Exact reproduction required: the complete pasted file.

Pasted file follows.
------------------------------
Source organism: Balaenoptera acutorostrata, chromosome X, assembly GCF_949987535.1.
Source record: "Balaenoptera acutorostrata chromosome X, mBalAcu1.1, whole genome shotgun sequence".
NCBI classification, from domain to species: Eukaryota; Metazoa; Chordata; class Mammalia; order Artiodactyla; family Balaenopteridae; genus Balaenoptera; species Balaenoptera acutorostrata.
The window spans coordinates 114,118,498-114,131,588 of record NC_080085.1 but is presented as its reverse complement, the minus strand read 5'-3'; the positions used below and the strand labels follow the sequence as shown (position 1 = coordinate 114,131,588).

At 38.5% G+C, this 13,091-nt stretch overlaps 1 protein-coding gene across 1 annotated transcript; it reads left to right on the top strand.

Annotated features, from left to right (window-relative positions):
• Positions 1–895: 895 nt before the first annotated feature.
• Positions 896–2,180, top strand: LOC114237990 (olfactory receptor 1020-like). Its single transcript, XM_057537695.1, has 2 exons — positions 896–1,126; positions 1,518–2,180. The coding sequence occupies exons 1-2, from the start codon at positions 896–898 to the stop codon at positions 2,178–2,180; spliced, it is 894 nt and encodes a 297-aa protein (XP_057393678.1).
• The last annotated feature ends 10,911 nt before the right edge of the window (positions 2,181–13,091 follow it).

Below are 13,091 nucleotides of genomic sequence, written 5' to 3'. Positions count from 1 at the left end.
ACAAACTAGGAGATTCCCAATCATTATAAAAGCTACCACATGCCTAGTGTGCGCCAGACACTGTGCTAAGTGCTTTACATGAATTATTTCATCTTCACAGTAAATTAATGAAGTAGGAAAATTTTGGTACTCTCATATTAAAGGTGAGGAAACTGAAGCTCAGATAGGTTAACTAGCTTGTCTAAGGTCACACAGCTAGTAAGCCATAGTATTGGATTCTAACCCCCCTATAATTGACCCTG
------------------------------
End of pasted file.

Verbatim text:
Source organism: Balaenoptera acutorostrata, chromosome X, assembly GCF_949987535.1.
Source record: "Balaenoptera acutorostrata chromosome X, mBalAcu1.1, whole genome shotgun sequence".
NCBI classification, from domain to species: Eukaryota; Metazoa; Chordata; class Mammalia; order Artiodactyla; family Balaenopteridae; genus Balaenoptera; species Balaenoptera acutorostrata.
The window spans coordinates 114,118,498-114,131,588 of record NC_080085.1 but is presented as its reverse complement, the minus strand read 5'-3'; the positions used below and the strand labels follow the sequence as shown (position 1 = coordinate 114,131,588).

At 38.5% G+C, this 13,091-nt stretch overlaps 1 protein-coding gene across 1 annotated transcript; it reads left to right on the top strand.

Annotated features, from left to right (window-relative positions):
• Positions 1–895: 895 nt before the first annotated feature.
• Positions 896–2,180, top strand: LOC114237990 (olfactory receptor 1020-like). Its single transcript, XM_057537695.1, has 2 exons — positions 896–1,126; positions 1,518–2,180. The coding sequence occupies exons 1-2, from the start codon at positions 896–898 to the stop codon at positions 2,178–2,180; spliced, it is 894 nt and encodes a 297-aa protein (XP_057393678.1).
• The last annotated feature ends 10,911 nt before the right edge of the window (positions 2,181–13,091 follow it).

Below are 13,091 nucleotides of genomic sequence, written 5' to 3'. Positions count from 1 at the left end.
ACAAACTAGGAGATTCCCAATCATTATAAAAGCTACCACATGCCTAGTGTGCGCCAGACACTGTGCTAAGTGCTTTACATGAATTATTTCATCTTCACAGTAAATTAATGAAGTAGGAAAATTTTGGTACTCTCATATTAAAGGTGAGGAAACTGAAGCTCAGATAGGTTAACTAGCTTGTCTAAGGTCACACAGCTAGTAAGCCATAGTATTGGATTCTAACCCCCCTATAATTGACCCTG